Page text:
Two caveats about the no-doubles defense.

First, there is no such thing as a no-doubles defense. There is a reduced-doubles defense, which is the one where fielders are positioned as mentioned above. Unless you play with six outfielders and a second baseman (I really hope Geren doesn’t read AN) you will not be able to prevent a double, just to reduce the possibility of it. And it also depends on the athleticism of your fielders. Or in other words, if the dirt under Juan Pierre’s cleats in the moment he fields the ball is that of a warning track and not that of the infield edge, it’s a double no matter how you slice it.

Second is that such increased insurance comes at a price. And as all insurances and casinos know, the house wins if you play long enough. By reducing the chance of a double, the fielding team increases the chance of a single. Just look at any of the above charts and you’ll quickly see that by placing your outfielders deep (it doesn’t even have to be ridiculously deep as we have witnessed), you are moving them further away from where most action takes place. They will catch fewer fly balls. They will take longer to field a ground ball, making it easier for a runner to advance first to third.

The payback on such positioning is positive only in very limited situations. Typically you will see it when the tying or the go-ahead run is on first in the ninth inning, especially with two down. What managers are saying in such situations, when they opt for the no-doubles defense, is: We’ll make it easier for them to get a hit, but they’ll need two.

It’s hard to say if that is sound reasoning or not, at least on an objective, measurable level. We don’t have easily accessible data on fielder positioning to go along with our hit charts. I’m pretty sure Farhan Zaidi has. I guess he knows.

I did a very quick and dirty script to test it. I placed a runner on first with two outs in the bottom of the ninth inning of a tied game. I first assigned probabilities as on average in 2010:

67.8% for an out
15.8% for a single
8.7% for a base on balls
4.7% for a double
2.5% for a home run
0.5% for a triple

I then ran 100,000 simulations and had that runner scoring 13.9% of the times.

Then I tweaked it a bit and simulated no doubles defense. Obviously from this point on, it’s anybody’s guess what the percentages should look like, but my (un)educated guess was that:

- Doubles: 60% of would-have-been doubles are now singles. 20% of would-have-been doubles are now outs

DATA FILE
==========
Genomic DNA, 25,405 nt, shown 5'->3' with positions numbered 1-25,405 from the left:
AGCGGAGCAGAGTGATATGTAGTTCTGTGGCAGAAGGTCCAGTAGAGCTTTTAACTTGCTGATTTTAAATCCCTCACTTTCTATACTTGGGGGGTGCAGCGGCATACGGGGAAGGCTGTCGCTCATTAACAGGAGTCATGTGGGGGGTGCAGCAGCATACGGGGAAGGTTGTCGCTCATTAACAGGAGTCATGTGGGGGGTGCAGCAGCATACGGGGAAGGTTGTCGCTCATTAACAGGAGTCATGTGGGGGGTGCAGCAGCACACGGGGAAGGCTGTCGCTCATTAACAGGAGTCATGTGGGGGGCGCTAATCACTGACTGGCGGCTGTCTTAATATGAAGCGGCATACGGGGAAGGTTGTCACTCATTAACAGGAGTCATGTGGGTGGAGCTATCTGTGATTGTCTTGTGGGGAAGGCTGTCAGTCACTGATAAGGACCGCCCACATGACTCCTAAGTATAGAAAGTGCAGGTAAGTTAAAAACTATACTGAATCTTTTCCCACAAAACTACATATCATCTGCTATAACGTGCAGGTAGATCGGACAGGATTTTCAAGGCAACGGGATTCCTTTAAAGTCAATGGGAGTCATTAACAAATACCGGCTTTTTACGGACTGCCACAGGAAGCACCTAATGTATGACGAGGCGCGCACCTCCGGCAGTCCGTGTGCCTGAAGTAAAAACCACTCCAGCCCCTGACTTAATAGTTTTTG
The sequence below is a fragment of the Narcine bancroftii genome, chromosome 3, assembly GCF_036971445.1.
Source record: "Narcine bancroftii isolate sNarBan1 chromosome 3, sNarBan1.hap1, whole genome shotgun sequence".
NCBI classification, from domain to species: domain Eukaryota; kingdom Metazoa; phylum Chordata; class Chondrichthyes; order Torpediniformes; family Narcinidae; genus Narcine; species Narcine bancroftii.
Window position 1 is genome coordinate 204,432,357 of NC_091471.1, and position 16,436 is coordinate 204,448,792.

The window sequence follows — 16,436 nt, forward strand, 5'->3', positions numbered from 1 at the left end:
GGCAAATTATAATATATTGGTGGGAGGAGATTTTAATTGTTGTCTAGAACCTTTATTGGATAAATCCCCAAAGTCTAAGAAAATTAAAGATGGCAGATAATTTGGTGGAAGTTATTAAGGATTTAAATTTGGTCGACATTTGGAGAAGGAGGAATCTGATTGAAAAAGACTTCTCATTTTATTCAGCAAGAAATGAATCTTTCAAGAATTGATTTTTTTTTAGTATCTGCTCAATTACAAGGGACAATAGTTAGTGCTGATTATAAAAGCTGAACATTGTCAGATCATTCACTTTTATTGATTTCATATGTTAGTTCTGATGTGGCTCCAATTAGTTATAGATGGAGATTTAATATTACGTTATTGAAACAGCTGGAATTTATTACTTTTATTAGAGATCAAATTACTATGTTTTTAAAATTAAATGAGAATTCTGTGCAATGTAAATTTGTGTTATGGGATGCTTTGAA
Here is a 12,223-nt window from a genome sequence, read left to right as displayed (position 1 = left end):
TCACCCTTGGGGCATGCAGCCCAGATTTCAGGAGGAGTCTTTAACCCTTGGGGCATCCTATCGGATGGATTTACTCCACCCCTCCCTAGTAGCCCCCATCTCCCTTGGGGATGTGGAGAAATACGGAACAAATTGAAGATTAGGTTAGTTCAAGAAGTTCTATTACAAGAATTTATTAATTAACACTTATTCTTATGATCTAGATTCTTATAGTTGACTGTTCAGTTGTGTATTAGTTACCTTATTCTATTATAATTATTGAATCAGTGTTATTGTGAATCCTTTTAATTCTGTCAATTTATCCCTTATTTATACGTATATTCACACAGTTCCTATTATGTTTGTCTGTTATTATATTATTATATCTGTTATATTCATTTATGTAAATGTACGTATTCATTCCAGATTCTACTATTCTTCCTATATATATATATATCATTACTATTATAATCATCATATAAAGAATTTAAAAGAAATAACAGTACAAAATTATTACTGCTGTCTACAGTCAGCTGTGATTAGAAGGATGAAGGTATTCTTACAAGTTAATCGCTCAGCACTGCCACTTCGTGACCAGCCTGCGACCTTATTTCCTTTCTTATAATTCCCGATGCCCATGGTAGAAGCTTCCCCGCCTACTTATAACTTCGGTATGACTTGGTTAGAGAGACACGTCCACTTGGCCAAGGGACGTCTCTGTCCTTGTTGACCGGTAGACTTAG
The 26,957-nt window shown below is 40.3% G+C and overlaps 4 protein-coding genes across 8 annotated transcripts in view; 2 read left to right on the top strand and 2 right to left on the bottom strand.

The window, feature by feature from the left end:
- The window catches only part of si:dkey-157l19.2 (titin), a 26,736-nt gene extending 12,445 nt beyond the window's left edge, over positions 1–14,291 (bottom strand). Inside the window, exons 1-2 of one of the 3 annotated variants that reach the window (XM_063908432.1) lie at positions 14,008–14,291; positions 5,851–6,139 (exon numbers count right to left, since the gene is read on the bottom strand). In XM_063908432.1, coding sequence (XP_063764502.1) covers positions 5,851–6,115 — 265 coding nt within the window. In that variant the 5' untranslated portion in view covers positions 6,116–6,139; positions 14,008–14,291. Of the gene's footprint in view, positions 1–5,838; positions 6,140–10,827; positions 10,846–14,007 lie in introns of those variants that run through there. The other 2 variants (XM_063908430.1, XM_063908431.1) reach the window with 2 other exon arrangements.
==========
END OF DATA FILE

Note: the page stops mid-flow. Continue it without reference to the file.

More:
- Singles: 20% of would-have-been outs are now singles. 60% of would-have-been doubles are now singles.
- Outs: 20% of would-have-been outs are now singles. 20% of would-have-been doubles are now outs.

If the inning was not over after the first PA, I returned the defenses to the normal defensive alignment.

The result? The run scored 14.6% of the times.

Obviously, this little exercise lives and dies with the quality of assumptions of what happens to would-have-been doubles and outs. Perhaps doubles decrease by much more and outs increase significantly less, I don’t know. But, on a first glance, it does not seem to bring much even in situations for which it was intended.

And, needless to say – you have to adapt your tactics to situation and batter on hand. Hey, even I positioned outfield according to hit charts. In Croatia. In the nineties.

Finally, another chart I found interesting, although I would again not put all too much value in it. Here is the list of how many singles AL defenses allow for every extra base hit. It measures only the balls handled by outfielders and only in their home parks (half of the data is still very large sample size, and I wanted to include the park effects). You would think that Coliseum being somewhat spacious would lead to fewer singles compared to numerous extra base hits? Well, no. And don’t ask me if it’s a good thing or a bad thing:

OK, so higher the cylinder, more singles allowed per every extra base hit. The red one is for all the visiting defenses in Coliseum. And remember, that’s only on the balls handled by outfielders.

You can look at it in two ways: A’s are very good at limiting extra base hits in the outfield. Or, A’s limit extra base hits at the cost of increased number of singles. Your call. And just so you don’t think it’s because of all the ground balls rolling into outfield for singles, remember that A’s infield was pretty good in hunting those down. And while A’s pitchers were good in inducing ground balls, they didn’t lead the league:

I would have included NL teams, too, but cross-querying for events and teams does require some manual work, too. And I wanted to put this up quickly. You know, it is aus aktuellem Anlass.